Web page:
24 May, 2022


All Fallow Lands To Be Cultivated!

By Hema Senanayake

Hema Senanayake

Hema Senanayake

I am an economic analyst and a macroeconomic researcher. If anybody wants to see further than others on any subject he or she has to do one thing. This was eloquently told by Sir Isaac Newton the great scientist. He said that, “If I have seen further it is by standing on the shoulders of giants.” This quote is from a letter written to fellow scientist, Robert Hooke in February 1675. The phrase is understood to mean that if Newton had been able to discover more about the universe than others, then it was because he was working in the light of discoveries made by fellow scientists, either in his own time or earlier.” This is what I always try to do in regard to economics.

Does the president or Prime Minister do this in regard to economics? I do not think so. And most importantly, there is no necessity for them to do it. They are politicians elected democratically to hold the most important public offices. They have to perform many duties. Among them what I consider most important are; “(1) activating and mobilizing citizens into participating in political decisions and transforming their opinions into viable policy options and (2) channeling public opinion from citizens to government.” (This quote is from The Electoral Knowledge Network).

Now, if the president or Prime Minister tells something wrong in regard to the pursuing of economic policy or part of it, what should I do? What their economic advisors should do? I am serious about this question. Why?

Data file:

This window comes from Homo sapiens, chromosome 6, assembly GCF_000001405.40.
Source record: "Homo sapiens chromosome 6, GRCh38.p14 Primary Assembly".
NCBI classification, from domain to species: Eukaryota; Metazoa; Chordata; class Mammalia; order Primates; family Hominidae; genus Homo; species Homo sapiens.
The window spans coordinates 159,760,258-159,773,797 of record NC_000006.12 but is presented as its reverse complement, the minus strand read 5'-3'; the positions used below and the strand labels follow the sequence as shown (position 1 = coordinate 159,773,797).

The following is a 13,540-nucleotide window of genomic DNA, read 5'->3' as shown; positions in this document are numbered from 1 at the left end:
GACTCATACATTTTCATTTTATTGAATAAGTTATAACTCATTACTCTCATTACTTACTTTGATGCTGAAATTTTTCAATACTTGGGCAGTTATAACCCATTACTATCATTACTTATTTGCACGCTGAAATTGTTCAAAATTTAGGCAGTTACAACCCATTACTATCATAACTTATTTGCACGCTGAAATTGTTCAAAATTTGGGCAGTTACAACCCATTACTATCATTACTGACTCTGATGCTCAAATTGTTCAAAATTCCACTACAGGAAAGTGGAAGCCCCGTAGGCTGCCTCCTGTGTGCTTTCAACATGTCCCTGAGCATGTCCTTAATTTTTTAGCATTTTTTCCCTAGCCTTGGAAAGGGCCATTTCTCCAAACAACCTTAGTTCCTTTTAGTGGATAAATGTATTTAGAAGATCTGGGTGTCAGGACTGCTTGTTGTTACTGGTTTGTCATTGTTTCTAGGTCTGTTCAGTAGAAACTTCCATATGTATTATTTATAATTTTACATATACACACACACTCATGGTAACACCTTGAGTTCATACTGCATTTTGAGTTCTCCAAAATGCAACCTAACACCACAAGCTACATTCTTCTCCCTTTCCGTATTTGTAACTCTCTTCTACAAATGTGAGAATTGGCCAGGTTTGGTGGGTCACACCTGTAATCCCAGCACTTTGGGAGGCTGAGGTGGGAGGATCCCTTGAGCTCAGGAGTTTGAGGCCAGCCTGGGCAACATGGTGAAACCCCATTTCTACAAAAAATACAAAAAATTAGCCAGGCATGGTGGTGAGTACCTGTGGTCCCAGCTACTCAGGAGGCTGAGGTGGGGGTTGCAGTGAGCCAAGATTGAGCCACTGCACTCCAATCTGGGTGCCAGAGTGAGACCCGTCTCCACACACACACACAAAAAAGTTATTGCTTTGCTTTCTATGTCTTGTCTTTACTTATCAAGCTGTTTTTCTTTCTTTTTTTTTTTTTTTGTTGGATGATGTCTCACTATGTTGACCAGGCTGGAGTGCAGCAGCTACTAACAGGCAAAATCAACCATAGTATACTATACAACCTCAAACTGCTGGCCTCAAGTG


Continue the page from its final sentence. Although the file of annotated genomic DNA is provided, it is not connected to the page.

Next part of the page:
Around the world, many politicians elected to governments believe that they know better than economists. This happens even in many advanced countries. A few years ago, for an example, about seventy or so congressmen in the United States proposed to have a constitutional amendment which makes it mandatory to have a balance budget on the Federal Government. This was proposed to stop the ever increasing public debt on the federal government. If the budget is required to be balanced by law, there is no necessity to borrow for the government. In the event, public debt cannot go up.

Luckily, the congress and the senators consulted many leading economists who advised as to why the common sense proposal for balance budget was bad for the country. Finally, politicians gave it up. In fact, most of the common sense proposals of politicians do not work in the economic system. One of the most ridiculous proposals was submitted by Stalin to stop using money in Russia in early 1930s. There was inflation by that time in Russia. Stalin’s argument was simple. In order to combat inflation he argued that, “when there is no money there is no inflation.” His economic advisors defended Stalin’s policy. Are our advisors different? I do not know.